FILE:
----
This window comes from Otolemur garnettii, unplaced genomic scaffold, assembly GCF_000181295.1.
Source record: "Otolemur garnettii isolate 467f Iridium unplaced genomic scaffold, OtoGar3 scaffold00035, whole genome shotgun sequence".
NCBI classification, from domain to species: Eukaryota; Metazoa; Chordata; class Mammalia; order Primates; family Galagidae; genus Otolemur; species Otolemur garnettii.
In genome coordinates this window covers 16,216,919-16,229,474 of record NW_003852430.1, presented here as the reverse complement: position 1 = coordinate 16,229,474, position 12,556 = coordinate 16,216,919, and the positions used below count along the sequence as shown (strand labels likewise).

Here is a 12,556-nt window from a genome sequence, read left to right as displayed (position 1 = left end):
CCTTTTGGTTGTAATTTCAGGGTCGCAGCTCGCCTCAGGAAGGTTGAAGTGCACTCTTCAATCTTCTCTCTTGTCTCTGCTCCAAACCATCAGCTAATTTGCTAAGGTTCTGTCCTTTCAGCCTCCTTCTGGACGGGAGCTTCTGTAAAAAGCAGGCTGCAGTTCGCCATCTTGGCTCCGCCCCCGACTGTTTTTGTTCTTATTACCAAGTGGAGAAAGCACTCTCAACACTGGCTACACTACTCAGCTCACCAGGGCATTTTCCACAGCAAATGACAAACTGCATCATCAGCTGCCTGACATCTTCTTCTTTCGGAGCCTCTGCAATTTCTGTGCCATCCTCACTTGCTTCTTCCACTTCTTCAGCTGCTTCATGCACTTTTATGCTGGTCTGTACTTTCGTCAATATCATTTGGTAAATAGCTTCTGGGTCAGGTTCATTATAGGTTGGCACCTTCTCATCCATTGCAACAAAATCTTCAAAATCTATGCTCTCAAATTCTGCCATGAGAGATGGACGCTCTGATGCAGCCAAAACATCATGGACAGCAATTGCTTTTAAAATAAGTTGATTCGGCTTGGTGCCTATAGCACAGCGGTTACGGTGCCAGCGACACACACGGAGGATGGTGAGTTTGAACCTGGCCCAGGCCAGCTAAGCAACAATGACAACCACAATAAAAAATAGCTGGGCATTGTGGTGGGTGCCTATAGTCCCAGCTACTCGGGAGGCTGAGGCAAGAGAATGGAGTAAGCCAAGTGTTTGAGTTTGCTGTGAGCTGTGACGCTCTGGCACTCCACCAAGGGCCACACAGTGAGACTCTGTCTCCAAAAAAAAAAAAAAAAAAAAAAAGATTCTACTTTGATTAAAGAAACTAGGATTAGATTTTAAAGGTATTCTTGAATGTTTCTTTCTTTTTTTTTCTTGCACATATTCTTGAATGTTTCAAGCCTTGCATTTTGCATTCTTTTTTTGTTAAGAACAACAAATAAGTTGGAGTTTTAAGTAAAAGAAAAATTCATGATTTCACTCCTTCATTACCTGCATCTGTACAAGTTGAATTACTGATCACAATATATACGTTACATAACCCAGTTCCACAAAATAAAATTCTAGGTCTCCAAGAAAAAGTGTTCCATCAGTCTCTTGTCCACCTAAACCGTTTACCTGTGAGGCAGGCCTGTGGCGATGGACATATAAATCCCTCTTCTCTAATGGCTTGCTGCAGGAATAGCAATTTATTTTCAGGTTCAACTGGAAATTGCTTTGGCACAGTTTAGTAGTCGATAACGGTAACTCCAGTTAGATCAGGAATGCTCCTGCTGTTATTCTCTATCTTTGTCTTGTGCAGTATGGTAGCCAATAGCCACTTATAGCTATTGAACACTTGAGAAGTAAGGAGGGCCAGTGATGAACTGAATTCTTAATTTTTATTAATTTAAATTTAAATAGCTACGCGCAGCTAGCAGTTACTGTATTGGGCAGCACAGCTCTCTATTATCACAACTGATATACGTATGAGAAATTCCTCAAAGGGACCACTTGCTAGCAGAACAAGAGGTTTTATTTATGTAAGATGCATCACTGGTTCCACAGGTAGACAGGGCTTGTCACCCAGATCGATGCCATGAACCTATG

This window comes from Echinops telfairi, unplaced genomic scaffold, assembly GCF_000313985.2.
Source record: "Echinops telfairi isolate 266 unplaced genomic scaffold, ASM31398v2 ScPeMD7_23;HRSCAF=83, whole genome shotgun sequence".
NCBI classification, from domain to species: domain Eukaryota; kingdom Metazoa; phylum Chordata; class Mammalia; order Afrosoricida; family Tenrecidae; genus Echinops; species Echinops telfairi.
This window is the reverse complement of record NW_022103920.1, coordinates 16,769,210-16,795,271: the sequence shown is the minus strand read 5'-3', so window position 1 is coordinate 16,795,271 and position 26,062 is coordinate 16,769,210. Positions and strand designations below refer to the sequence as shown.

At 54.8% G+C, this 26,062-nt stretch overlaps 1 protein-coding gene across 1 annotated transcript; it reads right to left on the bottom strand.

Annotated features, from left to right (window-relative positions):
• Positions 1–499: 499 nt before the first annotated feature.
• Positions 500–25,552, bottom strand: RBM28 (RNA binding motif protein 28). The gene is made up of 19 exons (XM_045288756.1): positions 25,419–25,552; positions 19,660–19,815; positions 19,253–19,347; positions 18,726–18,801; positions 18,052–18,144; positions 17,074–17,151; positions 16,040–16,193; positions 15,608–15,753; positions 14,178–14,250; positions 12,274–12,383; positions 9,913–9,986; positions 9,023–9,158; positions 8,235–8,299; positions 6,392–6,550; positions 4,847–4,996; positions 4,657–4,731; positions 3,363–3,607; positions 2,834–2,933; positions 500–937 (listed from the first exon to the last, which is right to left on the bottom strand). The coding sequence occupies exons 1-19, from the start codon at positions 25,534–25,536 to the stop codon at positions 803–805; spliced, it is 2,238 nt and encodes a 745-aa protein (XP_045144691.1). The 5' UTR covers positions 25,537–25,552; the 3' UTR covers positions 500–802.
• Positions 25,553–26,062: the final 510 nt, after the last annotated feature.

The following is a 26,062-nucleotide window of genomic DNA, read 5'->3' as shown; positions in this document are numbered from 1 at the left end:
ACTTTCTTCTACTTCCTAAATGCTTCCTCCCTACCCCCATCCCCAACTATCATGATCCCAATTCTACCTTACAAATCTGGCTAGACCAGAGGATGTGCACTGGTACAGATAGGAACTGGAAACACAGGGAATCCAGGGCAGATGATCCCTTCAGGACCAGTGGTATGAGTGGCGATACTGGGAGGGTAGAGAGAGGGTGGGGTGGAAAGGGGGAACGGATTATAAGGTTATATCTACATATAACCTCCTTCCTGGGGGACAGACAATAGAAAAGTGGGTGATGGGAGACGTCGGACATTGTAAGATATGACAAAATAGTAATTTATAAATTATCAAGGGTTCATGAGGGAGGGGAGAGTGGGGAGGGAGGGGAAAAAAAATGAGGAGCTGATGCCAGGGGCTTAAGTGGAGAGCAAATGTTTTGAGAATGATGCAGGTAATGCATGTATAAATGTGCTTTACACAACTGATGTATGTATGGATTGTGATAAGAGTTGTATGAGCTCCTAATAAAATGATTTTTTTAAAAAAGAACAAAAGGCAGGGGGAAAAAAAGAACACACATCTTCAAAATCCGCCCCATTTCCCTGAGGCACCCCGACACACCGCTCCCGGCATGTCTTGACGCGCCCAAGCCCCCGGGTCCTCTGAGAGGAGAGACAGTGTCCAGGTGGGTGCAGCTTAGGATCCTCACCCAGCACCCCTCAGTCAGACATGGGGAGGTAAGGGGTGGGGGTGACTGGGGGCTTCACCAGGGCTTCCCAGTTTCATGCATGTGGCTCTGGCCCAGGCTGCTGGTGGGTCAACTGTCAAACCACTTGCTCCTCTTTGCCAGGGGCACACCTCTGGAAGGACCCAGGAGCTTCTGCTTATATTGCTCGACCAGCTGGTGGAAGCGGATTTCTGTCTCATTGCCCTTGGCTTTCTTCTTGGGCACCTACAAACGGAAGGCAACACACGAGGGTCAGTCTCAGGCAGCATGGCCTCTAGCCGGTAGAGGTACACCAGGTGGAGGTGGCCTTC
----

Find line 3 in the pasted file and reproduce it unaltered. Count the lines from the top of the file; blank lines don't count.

NCBI classification, from domain to species: Eukaryota; Metazoa; Chordata; class Mammalia; order Primates; family Galagidae; genus Otolemur; species Otolemur garnettii.